Associate Professor Steve Kardinal JUSUF is an Associate Professor of Singapore Institute of Technology. He received M.Sc. and Ph.D. degrees in Building Science and Building Services from Nanyang Technological University, Singapore. In 2000, he joined PT. Cipta Adya Laras, as a Project Manager, Interior, Architecture Consultant & Contractor until 2001. He then joined Yoets Arch as Architect, Architecture Consultant and Designer, Indonesia in 2015. In 2015, he joined Singapore of Institute Technology as Assistant Professor and in 2020 he became Associate Professor until now.
Steve conducted research and development about green building technology and sustainability. He has published 23 journal papers and 17 conference papers. He also has published 10 books and the latest book is "Cooling the urban environment: Effect of tree evapotranspiration on outdoor air temperature" that has published in 2020. In addition, he also won the “Best Paper Award" at International Forum on Urbanism International Conference, Singapore.
1. What are the drivers of and barriers to sustainability research in this program?
Agrivoltaics is gaining renewed interest in Singapore due to new governmental target areas for both renewable energy and food production. This would pave the way for innovations in food security where solar energy could be used to power agri-food tech innovations in a more sustainable manner.
Driver: Singapore faces a competing need for space for different sustainability goals. Therefore, there is a need to develop optimum solutions for these different goals, so that they can co-exist in the same space.
However, one barrier that remains is that the capital cost of agrivoltaic implementation in Singapore is prohibitive.
2. How do you feel about the state of architectural education today? Can Singapore be more sustainable?
There is a need to have a stronger emphasis on the use of passive design and introduce a super-low energy building air-conditioning system, specifically for our tropical climate, as part of the skill sets and knowledge that architecture students should have.
By encouraging the adoption of innovative architectural design and energy-saving technologies, Singapore has emerged as a model of green building in Asia — an important development in a region that is urbanising more rapidly than any other in the world. Singapore is known as a green city, however, on the path towards becoming fully sustainable, it is curtailed by factors such as dependence on air-conditioning - given the warm climates around the region, which furthers the need for air-conditioning as an essential design component.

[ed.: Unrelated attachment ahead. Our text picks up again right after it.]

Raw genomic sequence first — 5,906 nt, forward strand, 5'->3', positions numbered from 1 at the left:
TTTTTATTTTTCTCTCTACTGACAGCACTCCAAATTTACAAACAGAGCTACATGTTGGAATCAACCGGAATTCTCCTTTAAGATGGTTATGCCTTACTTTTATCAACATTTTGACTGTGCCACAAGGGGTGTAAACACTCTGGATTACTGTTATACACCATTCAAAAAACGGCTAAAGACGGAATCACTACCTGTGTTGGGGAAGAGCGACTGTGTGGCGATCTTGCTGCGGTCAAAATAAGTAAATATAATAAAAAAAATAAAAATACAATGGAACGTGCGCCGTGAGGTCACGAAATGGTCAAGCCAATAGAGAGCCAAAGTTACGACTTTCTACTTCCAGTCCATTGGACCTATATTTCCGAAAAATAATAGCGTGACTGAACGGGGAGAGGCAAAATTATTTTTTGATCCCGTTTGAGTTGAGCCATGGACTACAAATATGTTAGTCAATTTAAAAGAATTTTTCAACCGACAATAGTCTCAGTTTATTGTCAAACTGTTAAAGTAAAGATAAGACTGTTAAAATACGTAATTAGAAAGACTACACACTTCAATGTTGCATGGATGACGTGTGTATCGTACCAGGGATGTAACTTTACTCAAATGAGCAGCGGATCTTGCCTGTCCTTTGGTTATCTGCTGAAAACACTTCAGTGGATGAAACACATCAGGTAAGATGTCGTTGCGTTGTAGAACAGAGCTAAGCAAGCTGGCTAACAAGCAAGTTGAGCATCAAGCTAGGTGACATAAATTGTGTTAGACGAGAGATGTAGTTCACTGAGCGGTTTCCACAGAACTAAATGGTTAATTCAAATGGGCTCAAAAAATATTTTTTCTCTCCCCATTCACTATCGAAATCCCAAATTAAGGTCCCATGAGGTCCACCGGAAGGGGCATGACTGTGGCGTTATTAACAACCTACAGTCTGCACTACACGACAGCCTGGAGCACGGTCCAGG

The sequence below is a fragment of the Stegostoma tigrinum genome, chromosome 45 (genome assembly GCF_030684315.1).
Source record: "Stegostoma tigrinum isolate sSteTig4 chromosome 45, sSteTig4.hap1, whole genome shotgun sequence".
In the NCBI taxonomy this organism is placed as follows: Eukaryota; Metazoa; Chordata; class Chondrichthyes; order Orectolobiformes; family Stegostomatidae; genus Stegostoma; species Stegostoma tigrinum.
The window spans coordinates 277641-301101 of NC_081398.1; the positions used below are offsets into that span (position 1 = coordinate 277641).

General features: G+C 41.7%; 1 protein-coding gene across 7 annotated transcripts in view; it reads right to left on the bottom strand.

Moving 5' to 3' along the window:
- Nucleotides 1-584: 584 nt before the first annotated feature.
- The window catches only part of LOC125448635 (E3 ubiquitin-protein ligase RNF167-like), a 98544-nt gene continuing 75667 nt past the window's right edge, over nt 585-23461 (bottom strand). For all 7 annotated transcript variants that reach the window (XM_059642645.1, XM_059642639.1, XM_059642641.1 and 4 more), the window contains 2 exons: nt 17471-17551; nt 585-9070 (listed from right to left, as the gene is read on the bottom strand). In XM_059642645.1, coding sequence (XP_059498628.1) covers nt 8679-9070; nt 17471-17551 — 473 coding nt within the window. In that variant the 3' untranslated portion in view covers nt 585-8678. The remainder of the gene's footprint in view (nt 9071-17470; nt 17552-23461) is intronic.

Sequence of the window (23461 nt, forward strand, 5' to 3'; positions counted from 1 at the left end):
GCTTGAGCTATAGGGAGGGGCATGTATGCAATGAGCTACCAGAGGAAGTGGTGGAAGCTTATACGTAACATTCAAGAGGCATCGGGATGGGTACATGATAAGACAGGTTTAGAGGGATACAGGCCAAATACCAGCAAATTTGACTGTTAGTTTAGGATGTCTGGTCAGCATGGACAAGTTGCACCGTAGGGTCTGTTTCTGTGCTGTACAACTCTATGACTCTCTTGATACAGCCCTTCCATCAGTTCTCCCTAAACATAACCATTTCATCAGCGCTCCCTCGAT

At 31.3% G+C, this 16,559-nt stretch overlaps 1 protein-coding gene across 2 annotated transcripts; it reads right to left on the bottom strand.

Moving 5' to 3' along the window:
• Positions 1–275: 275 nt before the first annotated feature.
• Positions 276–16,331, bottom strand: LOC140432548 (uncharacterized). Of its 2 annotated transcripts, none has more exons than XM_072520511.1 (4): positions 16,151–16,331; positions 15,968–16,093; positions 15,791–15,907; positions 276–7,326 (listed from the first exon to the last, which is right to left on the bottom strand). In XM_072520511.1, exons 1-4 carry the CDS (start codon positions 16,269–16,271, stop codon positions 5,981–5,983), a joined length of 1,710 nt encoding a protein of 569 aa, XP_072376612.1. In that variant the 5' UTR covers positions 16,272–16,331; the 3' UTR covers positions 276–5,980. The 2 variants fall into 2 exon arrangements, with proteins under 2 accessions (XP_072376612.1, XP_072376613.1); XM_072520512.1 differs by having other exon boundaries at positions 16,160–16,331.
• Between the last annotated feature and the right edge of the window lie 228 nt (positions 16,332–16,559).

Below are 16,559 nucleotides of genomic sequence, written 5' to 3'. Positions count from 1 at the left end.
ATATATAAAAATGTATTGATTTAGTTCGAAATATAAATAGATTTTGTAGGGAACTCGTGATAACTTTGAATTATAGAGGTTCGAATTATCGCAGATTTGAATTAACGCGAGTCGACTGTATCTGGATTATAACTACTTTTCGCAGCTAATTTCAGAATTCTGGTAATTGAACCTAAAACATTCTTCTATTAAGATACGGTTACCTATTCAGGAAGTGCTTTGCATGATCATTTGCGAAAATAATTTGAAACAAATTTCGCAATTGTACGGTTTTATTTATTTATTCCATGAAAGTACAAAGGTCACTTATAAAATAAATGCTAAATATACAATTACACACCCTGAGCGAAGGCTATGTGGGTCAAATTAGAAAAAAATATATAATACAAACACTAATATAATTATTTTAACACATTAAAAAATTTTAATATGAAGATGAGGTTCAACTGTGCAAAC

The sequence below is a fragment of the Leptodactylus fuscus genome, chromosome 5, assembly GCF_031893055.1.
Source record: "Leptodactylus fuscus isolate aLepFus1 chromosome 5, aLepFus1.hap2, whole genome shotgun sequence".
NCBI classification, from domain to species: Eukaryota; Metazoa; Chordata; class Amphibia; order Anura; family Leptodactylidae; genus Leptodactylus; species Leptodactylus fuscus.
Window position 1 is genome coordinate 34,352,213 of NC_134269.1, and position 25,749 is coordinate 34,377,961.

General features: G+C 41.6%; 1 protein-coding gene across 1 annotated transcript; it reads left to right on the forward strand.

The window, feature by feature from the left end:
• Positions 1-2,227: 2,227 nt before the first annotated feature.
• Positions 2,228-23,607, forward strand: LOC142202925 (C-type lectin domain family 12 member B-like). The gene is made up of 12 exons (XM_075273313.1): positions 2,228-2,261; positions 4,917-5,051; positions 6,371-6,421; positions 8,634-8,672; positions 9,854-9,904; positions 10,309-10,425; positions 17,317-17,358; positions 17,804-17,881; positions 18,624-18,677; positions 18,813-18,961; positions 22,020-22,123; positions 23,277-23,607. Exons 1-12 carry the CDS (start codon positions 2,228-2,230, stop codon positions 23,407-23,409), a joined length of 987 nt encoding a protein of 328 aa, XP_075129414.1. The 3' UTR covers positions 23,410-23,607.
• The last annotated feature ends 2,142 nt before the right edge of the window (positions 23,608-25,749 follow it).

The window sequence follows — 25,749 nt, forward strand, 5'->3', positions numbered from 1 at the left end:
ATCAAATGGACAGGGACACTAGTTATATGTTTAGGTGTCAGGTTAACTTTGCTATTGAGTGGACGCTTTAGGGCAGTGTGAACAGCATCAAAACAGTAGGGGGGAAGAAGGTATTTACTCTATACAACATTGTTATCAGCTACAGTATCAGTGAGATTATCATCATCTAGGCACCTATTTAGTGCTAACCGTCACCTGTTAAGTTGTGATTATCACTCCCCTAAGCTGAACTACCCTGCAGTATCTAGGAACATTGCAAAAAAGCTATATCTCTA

As such, the pedagogy for architecture students’ needs to be based on understanding the importance of promoting designs that emphasise passive technologies such as optimisation of shading and ventilation - aimed at reducing the carbon footprint as a whole.
3. To build green Singapore, which is better, a recycled material or a natural material? Explain why.
Recycled materials would be better in building a green Singapore. To use natural materials, Singapore will incur hidden environmental costs from importing and transfers given our lack of natural resources.
4. In terms of the green economy, what types of environmentally friendly investment projects can boost Singapore's economic growth?
Green economy investment projects should have a direct positive impact on the economy which includes: employment creation, income through tax revenue and multiplier effect through the value and supply chains.
Some opportunities on green economy project domestically and regionally are:
a) Renewable energy-based power plants (especially solar power/nuclear)
b) Water treatment technology
i) The Deep Tunnel Sewerage System (DTSS). The DTSS uses deep tunnel sewers to convey used water entirely by gravity to centralised WRPs located at the coastal areas. The used water is then treated and further purified into ultra-clean, high-grade reclaimed water called NEWater, with excess treated effluent discharged to the sea.
c) Waste treatment technology
i) NEA is looking into the development of an Integrated Waste Management Facility (IWMF) to help Singapore meet its future waste management needs and achieve long term environmental sustainability. As a state-of-the-art flagship facility, it will be developed with innovative solutions that can maximise both energy and resource recovery from solid waste.
ii) NEA’s IWMF and PUB’s Tuas Water Reclamation Plant (TWRP), jointly known as Tuas Nexus, will be co-located at the Tuas View Basin Site to maximise both energy and resource recovery in solid waste and used water treatment processes.
5. Can the concept of a net-zero energy city be implemented in Singapore?
It would be difficult. In order to achieve net-zero energy, Singapore must be able to produce its own renewable energy to meet the energy demands of its population which is limited by its lack of natural resources.